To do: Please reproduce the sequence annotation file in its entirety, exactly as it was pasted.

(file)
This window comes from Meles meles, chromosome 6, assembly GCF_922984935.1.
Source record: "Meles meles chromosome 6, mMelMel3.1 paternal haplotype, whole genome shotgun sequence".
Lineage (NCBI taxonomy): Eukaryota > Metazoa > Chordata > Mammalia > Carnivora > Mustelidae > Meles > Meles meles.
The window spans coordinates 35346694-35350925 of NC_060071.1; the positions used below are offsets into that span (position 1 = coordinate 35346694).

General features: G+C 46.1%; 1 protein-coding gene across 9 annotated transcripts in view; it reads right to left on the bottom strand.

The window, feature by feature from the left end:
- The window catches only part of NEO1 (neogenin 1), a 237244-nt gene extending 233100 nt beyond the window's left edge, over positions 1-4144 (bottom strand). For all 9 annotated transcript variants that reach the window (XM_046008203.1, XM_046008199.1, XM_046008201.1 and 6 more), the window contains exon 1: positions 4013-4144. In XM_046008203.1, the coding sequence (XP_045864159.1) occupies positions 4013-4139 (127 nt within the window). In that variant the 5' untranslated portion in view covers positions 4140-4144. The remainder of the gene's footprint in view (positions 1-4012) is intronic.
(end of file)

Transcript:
This window comes from Meles meles, chromosome 6, assembly GCF_922984935.1.
Source record: "Meles meles chromosome 6, mMelMel3.1 paternal haplotype, whole genome shotgun sequence".
Lineage (NCBI taxonomy): Eukaryota > Metazoa > Chordata > Mammalia > Carnivora > Mustelidae > Meles > Meles meles.
The window spans coordinates 35346694-35350925 of NC_060071.1; the positions used below are offsets into that span (position 1 = coordinate 35346694).

General features: G+C 46.1%; 1 protein-coding gene across 9 annotated transcripts in view; it reads right to left on the bottom strand.

The window, feature by feature from the left end:
- The window catches only part of NEO1 (neogenin 1), a 237244-nt gene extending 233100 nt beyond the window's left edge, over positions 1-4144 (bottom strand). For all 9 annotated transcript variants that reach the window (XM_046008203.1, XM_046008199.1, XM_046008201.1 and 6 more), the window contains exon 1: positions 4013-4144. In XM_046008203.1, the coding sequence (XP_045864159.1) occupies positions 4013-4139 (127 nt within the window). In that variant the 5' untranslated portion in view covers positions 4140-4144. The remainder of the gene's footprint in view (positions 1-4012) is intronic.